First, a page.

Pubmed CrossRef
  5. Hirode G, Choi HSJ, Chen CH, et al. Off-therapy response after nucleos(t)ide analogue withdrawal in patients with chronic hepatitis B: an international, multicenter, multiethnic cohort (RETRACT-B Study). Gastroenterology 2022;162:757-771.
    Pubmed CrossRef

Article

Editorial

Gut and Liver 2023; 17(2): 179-180

Published online March 15, 2023 https://doi.org/10.5009/gnl230070

Copyright © Gut and Liver.

Quantitative Hepatitis B Surface Antigen, the Trustworthy Biomarker for Functional Cure of Chronic Hepatitis B

Jonggi Choi

Department of Gastroenterology, Liver Center, Asan Medical Center, University of Ulsan College of Medicine, Seoul, Korea

Correspondence to:Jonggi Choi
ORCID https://orcid.org/0000-0002-7470-5850
E-mail j.choi@amc.seoul.kr

See “Long-term Hepatitis B Surface Antigen Profile and Seroclearance after Severe Acute Flares of Chronic Hepatitis B” by Ka-Yin Hui, et al. on page 280, Vol. 17, No. 2, 2023

This is an Open Access article distributed under the terms of the Creative Commons Attribution Non-Commercial License (http://creativecommons.org/licenses/by-nc/4.0) which permits unrestricted non-commercial use, distribution, and reproduction in any medium, provided the original work is properly cited.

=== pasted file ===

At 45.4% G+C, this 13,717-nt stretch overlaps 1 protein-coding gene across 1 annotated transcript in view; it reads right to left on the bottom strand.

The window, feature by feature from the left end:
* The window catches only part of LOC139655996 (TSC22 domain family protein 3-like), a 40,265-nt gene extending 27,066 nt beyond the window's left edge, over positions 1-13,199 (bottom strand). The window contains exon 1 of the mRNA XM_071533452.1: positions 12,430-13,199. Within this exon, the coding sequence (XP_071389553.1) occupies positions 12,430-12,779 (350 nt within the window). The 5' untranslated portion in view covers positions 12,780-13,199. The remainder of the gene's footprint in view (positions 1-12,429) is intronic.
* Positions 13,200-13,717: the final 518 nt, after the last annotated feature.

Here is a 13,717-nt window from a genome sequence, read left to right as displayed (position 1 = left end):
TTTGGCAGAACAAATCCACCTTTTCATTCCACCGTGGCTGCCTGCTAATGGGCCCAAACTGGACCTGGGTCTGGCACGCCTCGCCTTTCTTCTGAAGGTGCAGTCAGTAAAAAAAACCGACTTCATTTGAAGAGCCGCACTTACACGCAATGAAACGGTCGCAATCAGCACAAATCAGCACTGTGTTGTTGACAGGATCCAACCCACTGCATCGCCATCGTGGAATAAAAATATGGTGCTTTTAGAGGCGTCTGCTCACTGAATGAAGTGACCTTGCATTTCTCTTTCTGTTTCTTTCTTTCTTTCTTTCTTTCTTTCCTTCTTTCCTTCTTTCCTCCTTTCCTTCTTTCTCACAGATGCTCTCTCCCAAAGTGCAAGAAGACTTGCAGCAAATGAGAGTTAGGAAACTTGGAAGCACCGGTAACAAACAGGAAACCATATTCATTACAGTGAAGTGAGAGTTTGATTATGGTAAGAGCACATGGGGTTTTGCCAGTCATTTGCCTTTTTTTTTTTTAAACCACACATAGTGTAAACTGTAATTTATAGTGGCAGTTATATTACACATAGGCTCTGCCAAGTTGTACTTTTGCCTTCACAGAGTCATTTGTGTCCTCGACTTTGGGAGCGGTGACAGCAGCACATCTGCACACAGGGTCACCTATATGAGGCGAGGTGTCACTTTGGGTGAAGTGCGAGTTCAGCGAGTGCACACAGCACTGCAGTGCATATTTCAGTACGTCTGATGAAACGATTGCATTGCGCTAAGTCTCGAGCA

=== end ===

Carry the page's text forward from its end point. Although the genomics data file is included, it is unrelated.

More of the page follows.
Body

Although not ideal, effective antiviral treatment for hepatitis B virus (HBV) has over the past several decades, helped to prevent liver disease progression and reduce development of hepatocellular carcinoma (HCC). Currently, more attention is being given to achieving a functional cure, as defined as hepatitis B surface antigen (HBsAg) seroclearance. Given the biology of HBV, functional cure is considered a realistic and feasible therapeutic goal in the management of chronic hepatitis B (CHB). In fact, HBsAg seroclearance has been proven to further reduce HCC development and even to decrease the rate of HCC recurrence following curative HCC treatment.1-3 Nevertheless, the annual rate of HBsAg seroclearance is very low, ranging from 0.2% to 2%, regardless of the way it occurs (spontaneous or therapy induced). Thus, the focus is shifting to enhancing HBsAg seroclearance and early prediction before HBsAg seroclearance through use of biomarkers such as quantitative HBsAg (qHBsAg) and hepatitis B core-related antigen.